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Lim Tean, lawyer and politician, at the Supreme Court on Monday

Lim Tean to assist Hyflux retail investors in seeking legal recourse to protect investments

Founder of People’s Voice Party and lawyer Lim Tean has expressed his willingness to assist a group of retail investors wishing to seek legal recourse against Hyflux’s potential winding up as the clock ticks yet again before the extension of a court-sanctioned debt moratorium expires at the end of this month.

In a Facebook post on Tue (30 Apr), Mr Lim revealed that around 300 of such investors have sought his advice “on how their investments in the beleaguered company can be protected” over the past several weeks.

“Over 34 000 retail investors invested over $900 million in Hyflux’s so called perpetual securities.

“What I have learnt from them has left me feeling deeply troubled and disappointed that people in positions of responsibility and relevant bodies have let these investors down badly. These investors now stand to lose their entire investments.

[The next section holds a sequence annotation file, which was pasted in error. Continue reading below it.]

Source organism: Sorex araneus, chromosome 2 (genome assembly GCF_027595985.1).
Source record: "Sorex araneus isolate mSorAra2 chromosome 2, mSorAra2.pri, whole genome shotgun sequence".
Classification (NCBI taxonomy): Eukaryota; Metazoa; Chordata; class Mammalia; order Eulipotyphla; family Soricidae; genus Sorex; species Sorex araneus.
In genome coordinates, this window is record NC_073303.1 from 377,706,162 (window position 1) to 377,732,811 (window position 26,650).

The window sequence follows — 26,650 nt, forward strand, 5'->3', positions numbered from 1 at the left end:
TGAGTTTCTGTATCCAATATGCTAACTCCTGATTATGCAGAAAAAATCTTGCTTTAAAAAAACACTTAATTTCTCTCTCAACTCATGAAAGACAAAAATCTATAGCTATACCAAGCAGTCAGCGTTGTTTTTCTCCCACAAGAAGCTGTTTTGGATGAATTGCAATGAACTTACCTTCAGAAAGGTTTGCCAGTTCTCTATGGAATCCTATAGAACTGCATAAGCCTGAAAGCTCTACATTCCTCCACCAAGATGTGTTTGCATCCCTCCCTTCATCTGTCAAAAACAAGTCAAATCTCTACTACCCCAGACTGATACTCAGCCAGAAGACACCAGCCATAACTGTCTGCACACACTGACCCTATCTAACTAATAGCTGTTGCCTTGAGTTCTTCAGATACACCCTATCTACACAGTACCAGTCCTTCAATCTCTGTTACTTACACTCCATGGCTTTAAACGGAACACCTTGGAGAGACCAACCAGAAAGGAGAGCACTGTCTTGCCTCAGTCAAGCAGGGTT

“After a careful consideration of the relevant facts, I have agreed to assist a group of investors who wish to seek legal redress. I believe this is the best way forward for them to protect their legal rights,” he added.

Other Hyflux retail investors who are interested in seeking legal advice from Mr Lim may contact him at [email protected].

Netizens encouraged Mr Lim’s move to protect Hyflux’s retail investors’ interests in the debt-ridden water treatment firm, with a few suggesting that a class action lawsuit should be taken up against Hyflux:

A few other commenters appeared to be doubtful as to whether legal action would serve as the best course of action in the case of the retail investors, given that all investments come with huge risks, which was highlighted in the disclaimer included in the Hyflux perpetual securities prospectuses:

One commenter in particular opined that not only do Hyflux and its retail investors need to bear the responsibility for any repercussions as a result of failed investments, but government statutory bodies such as the Energy Market Authority and the Public Utilities Board ought to take up some of the brunt of Hyflux’s dire predicament: